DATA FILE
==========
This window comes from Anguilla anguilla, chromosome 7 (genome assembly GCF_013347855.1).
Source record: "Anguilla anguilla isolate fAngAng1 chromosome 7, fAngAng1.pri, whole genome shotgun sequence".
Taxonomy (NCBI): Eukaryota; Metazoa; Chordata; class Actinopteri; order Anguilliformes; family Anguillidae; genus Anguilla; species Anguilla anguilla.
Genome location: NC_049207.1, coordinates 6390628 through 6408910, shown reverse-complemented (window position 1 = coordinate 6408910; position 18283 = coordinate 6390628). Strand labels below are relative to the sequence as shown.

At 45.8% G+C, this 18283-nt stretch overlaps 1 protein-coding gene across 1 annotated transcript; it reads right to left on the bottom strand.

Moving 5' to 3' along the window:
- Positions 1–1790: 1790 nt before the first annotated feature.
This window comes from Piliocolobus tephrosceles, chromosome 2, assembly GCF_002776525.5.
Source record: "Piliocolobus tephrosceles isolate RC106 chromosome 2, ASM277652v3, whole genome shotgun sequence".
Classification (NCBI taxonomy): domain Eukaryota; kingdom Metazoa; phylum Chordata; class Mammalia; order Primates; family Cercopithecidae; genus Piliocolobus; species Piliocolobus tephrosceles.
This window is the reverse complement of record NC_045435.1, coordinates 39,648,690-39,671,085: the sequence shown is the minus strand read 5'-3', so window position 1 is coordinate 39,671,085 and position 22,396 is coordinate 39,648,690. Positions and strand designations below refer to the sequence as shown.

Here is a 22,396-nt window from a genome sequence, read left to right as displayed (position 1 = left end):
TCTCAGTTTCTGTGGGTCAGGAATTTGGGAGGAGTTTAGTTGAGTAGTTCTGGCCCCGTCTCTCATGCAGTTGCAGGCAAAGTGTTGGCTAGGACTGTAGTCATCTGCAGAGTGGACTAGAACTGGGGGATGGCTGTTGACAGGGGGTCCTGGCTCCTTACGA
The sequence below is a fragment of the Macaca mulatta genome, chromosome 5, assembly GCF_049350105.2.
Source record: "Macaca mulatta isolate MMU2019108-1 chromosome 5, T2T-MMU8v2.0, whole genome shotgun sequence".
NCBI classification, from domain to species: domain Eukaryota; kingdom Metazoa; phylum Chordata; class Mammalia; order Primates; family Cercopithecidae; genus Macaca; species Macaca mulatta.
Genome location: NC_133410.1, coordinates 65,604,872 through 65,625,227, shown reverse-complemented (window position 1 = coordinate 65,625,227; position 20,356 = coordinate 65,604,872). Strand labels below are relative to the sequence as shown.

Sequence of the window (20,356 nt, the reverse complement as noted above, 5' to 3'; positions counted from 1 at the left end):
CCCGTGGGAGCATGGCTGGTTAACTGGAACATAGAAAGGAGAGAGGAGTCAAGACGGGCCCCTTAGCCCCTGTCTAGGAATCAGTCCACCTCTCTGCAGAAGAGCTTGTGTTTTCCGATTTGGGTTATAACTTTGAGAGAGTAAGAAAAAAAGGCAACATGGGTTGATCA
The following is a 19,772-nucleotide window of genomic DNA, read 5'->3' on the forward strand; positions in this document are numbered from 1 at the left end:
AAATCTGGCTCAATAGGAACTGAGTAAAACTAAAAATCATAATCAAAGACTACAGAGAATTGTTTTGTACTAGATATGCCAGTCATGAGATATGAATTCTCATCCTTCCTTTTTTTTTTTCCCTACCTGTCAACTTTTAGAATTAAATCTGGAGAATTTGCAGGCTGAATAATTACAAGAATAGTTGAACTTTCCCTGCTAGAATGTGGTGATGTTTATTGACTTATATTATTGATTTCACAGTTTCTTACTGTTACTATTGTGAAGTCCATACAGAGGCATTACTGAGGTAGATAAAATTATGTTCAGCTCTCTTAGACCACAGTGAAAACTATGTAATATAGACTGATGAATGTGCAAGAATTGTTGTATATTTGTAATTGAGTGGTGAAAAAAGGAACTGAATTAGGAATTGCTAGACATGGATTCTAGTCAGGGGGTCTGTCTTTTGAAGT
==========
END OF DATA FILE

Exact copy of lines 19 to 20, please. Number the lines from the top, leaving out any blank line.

CCCGTGGGAGCATGGCTGGTTAACTGGAACATAGAAAGGAGAGAGGAGTCAAGACGGGCCCCTTAGCCCCTGTCTAGGAATCAGTCCACCTCTCTGCAGAAGAGCTTGTGTTTTCCGATTTGGGTTATAACTTTGAGAGAGTAAGAAAAAAAGGCAACATGGGTTGATCA
The following is a 19,772-nucleotide window of genomic DNA, read 5'->3' on the forward strand; positions in this document are numbered from 1 at the left end: